For all those who yak about how cameras don’t matter, here’s your camera. I’m personally looking forward to having a great time with this toy. Toys are for grownups too. It’ll probably get as much use as half the M’s out there and costs 2% of the price.

Bravo, Yashica (or whoever you are)

Robert Schroeder, the same logic can be applied to about any camera in the wrong hands. Why this camera is deserving of so much ire at $140 while there are $5000+ cameras that others use as toys is beyond me...

Link | Posted on Oct 11, 2017 at 12:54 UTC

Man, what a grumpy bunch here. I think a lot of you guys are missing the point.

I’ll buy this and throw it in my backpack and be happy if it makes good image or two. It might be fun to have something where I have to think to change the look. What if I leave the cartridge at home and I’m forced to shoot B&W for a day? Sounds funs and challenging.

For all those who yak about how cameras don’t matter, here’s your camera. I’m personally looking forward to having a great time with this toy. Toys are for grownups too. It’ll probably get as much use as half the M’s out there and costs 2% of the price.

Bravo, Yashica (or whoever you are)

Link | Posted on Oct 11, 2017 at 02:45 UTC as 121st comment | 7 replies

What?! Something kinda new and, dare I say, FUN in the photo world?!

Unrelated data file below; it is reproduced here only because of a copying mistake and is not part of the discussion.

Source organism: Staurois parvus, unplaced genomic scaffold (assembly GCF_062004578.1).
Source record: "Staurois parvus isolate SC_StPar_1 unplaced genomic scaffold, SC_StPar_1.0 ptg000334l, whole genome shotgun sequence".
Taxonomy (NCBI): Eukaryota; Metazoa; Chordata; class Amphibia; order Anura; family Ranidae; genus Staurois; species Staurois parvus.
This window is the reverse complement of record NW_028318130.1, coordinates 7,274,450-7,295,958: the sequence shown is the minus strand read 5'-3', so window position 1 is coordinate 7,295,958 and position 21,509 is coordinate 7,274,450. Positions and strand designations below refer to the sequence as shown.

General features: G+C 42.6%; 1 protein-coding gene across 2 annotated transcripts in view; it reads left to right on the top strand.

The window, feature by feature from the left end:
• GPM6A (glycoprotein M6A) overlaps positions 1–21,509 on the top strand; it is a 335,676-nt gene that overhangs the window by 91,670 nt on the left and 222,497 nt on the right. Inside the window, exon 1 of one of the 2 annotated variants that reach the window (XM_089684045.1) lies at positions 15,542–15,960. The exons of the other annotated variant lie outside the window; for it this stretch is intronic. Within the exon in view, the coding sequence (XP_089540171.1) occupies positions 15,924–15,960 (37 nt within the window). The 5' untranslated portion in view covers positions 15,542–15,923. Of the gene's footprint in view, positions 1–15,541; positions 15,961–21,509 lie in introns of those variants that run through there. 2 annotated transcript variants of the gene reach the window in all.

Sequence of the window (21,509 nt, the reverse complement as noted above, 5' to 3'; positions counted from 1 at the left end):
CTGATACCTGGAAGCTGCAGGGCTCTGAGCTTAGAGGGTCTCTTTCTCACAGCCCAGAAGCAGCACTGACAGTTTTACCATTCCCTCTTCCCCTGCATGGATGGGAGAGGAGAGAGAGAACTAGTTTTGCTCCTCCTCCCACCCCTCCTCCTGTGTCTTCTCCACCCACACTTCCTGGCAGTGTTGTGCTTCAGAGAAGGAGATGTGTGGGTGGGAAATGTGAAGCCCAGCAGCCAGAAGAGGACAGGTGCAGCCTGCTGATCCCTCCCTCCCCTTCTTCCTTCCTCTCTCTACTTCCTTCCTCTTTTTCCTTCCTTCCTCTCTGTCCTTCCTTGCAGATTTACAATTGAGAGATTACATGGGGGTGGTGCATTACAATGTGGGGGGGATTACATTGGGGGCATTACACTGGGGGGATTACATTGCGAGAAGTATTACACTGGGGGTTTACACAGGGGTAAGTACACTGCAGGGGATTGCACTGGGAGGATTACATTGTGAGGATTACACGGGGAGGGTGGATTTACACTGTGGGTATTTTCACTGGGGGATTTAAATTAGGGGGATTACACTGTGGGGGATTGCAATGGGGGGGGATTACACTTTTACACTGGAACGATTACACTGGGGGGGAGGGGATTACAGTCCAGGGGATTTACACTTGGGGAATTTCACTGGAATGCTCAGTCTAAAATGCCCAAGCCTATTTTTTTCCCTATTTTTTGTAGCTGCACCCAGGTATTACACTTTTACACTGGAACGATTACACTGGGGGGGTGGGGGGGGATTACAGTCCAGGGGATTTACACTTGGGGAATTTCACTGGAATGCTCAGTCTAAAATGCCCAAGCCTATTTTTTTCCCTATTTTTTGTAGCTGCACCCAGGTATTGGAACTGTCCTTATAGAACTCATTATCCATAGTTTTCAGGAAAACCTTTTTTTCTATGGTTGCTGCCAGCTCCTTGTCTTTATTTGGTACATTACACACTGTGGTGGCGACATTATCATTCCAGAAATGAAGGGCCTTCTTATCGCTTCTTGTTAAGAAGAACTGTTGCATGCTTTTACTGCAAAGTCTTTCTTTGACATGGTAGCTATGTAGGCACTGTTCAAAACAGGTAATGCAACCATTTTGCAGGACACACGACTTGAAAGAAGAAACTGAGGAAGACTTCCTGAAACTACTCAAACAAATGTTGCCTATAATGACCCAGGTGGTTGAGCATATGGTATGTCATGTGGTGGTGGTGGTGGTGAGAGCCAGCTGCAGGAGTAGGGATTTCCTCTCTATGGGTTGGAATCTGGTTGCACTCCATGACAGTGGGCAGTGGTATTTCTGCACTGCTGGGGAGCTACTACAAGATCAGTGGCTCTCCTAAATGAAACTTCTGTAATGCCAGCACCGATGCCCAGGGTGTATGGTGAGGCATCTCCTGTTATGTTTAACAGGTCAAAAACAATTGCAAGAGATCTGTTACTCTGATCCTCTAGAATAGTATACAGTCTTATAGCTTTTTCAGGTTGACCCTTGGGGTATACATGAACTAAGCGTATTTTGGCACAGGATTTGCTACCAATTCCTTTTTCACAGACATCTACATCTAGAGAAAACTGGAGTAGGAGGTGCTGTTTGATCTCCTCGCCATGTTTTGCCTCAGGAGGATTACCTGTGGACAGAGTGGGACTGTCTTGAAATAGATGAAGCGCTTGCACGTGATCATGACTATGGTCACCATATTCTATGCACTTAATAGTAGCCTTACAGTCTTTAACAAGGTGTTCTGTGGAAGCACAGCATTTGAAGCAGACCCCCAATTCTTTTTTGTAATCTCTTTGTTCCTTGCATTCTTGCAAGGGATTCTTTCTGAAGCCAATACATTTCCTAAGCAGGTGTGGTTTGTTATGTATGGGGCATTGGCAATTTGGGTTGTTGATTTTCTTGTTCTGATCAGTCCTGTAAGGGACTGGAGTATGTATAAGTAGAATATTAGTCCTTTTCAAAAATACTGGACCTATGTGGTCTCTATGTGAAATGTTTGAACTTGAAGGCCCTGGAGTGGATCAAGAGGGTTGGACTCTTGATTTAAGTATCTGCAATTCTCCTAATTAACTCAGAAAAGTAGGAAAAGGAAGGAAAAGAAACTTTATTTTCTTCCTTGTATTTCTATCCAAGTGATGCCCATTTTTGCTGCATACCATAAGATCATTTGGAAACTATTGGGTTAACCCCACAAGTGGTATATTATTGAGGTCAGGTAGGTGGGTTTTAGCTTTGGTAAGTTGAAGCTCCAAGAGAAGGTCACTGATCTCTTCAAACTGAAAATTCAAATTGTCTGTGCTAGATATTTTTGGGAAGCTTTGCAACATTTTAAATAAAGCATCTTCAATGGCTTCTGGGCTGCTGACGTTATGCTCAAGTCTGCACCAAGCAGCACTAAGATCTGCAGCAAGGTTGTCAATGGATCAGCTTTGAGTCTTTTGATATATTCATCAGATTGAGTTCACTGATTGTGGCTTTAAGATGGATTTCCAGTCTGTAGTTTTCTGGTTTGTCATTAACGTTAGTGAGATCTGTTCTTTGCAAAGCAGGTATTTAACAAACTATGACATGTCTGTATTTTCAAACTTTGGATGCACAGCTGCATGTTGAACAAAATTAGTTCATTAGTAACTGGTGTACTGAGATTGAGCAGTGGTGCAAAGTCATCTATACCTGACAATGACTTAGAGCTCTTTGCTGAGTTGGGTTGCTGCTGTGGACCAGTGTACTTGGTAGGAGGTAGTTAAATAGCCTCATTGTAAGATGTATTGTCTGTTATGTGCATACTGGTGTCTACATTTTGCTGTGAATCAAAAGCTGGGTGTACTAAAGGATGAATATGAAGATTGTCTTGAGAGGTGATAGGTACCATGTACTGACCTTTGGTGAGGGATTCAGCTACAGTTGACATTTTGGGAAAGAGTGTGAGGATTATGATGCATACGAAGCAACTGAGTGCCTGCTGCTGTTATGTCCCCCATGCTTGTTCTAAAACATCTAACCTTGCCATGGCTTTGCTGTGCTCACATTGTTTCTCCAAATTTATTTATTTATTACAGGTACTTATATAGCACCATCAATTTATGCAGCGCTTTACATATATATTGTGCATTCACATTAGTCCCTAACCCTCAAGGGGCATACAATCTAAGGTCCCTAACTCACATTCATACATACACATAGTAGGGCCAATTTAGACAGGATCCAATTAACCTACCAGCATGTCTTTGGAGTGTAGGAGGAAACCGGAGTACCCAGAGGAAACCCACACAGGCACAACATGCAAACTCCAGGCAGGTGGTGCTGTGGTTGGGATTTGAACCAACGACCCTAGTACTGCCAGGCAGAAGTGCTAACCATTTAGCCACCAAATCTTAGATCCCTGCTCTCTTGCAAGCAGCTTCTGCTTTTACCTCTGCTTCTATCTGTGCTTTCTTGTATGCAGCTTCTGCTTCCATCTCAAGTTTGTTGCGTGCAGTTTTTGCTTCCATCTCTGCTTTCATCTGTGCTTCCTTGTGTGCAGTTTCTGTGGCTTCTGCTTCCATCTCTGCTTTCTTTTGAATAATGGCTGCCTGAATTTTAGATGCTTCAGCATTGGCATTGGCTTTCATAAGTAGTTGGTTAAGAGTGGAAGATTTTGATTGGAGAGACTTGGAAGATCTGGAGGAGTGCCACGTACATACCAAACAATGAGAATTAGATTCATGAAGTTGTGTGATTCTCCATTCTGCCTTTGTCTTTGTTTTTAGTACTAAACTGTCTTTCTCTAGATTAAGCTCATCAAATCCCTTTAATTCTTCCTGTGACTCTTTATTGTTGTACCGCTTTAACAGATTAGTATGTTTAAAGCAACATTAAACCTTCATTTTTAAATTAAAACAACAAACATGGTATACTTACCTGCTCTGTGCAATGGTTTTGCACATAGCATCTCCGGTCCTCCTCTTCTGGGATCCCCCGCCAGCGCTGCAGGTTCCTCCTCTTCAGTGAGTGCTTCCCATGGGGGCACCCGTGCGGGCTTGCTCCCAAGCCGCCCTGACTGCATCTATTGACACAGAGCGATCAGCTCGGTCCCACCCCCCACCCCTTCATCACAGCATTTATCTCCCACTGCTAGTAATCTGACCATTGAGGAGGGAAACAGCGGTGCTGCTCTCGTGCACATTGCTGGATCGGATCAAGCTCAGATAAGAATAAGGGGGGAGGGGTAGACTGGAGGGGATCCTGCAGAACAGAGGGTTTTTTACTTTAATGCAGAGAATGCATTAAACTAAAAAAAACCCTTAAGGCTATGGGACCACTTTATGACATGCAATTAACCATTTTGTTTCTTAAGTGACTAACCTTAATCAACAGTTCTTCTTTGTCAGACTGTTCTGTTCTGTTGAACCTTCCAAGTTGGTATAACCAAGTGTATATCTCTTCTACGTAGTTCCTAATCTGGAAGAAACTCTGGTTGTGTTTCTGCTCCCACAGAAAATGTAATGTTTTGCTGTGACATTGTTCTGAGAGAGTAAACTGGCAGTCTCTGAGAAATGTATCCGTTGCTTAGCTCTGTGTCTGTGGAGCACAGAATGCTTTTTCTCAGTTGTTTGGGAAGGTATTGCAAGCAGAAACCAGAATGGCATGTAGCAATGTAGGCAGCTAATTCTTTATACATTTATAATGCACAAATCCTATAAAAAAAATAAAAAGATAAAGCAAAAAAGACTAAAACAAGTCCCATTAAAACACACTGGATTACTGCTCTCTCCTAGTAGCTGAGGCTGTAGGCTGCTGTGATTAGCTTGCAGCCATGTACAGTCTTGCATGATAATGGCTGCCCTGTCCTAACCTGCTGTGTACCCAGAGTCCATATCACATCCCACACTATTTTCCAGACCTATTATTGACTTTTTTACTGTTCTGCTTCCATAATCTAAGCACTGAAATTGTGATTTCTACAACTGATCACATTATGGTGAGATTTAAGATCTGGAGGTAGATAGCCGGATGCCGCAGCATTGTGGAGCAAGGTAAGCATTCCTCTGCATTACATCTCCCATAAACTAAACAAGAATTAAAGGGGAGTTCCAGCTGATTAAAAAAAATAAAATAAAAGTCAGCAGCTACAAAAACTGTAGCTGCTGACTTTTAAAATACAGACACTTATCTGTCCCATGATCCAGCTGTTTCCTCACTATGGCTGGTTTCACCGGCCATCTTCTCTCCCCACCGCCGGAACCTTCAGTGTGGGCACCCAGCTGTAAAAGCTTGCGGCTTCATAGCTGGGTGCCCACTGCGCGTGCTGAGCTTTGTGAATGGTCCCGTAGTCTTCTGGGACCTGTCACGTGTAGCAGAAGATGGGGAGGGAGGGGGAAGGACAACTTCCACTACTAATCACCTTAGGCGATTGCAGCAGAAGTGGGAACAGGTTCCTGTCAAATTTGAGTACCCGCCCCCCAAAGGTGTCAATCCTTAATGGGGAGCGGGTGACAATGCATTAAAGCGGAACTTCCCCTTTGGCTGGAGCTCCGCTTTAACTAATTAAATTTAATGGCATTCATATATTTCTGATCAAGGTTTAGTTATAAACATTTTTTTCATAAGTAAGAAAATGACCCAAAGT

Just cheesy enough to be pique some interest, cheap enough to worth the fun factor. Maybe being locked into one ISO/color setting could be a good creative exercise.

With my choice focal length and an optical viewfinder too? Am I the only one whose actually excited about this camera?

Link | Posted on Oct 10, 2017 at 16:08 UTC as 243rd comment | 1 reply

“Gamechanger” always seems to be the phrase that those who get money/free gear to review tend to call things. I’ve been on to the term ever since a reviewer on Steve Huff referred to the Samsung 85 1.4 as a gamechanger for similarly vague reasons. It does fall short of the holy grail of crappy sensationalism, the “Is the the new _____ a gamechanger?” title.

This looks like a very nice flash, possibly the best on the market, but “Gamechanger” and “Does the same thing but a lot better” are two different things.

Link | Posted on Oct 9, 2017 at 22:24 UTC as 37th comment | 2 replies

Personal anecdote:

I was enjoying local park here in NYC this summer when someone started flying a drone in the middle of said park. Someone with a baby politely told the operator that he really prefers that they don’t fly it over his baby’s head. An argument ensued, someone cried.

I’m not sure exactly what my point was. But the less places any unskilled moron can fly a a heavy device with spinning propellers over my head to record me and everyone else without us knowing, the better.

Link | Posted on Sep 29, 2017 at 20:06 UTC as 14th comment | 6 replies

While I wish that the manufacturers would innovate a bit more just like the next guy, I think we take for granted how much time effort, money, and risk goes into these products. How many truly unique products are there currently?

Its a very irrational marketplace, with a lot of misinformation, misguided ideas, and strange\strong opinions floating around. But those are the people who are buying, so cameras must be made for them. In fact, you could argue that cameras are made more for the geeks than for actual photographers.

Imagine if they started making an F1 car that you could take for your morning commute? It wouldn’t be much of an F1 car anymore. It becomes a strange frankenstein of cost cutting, technological limitations, and compromises wrapped up in a package that needs to “feel” good on top of it.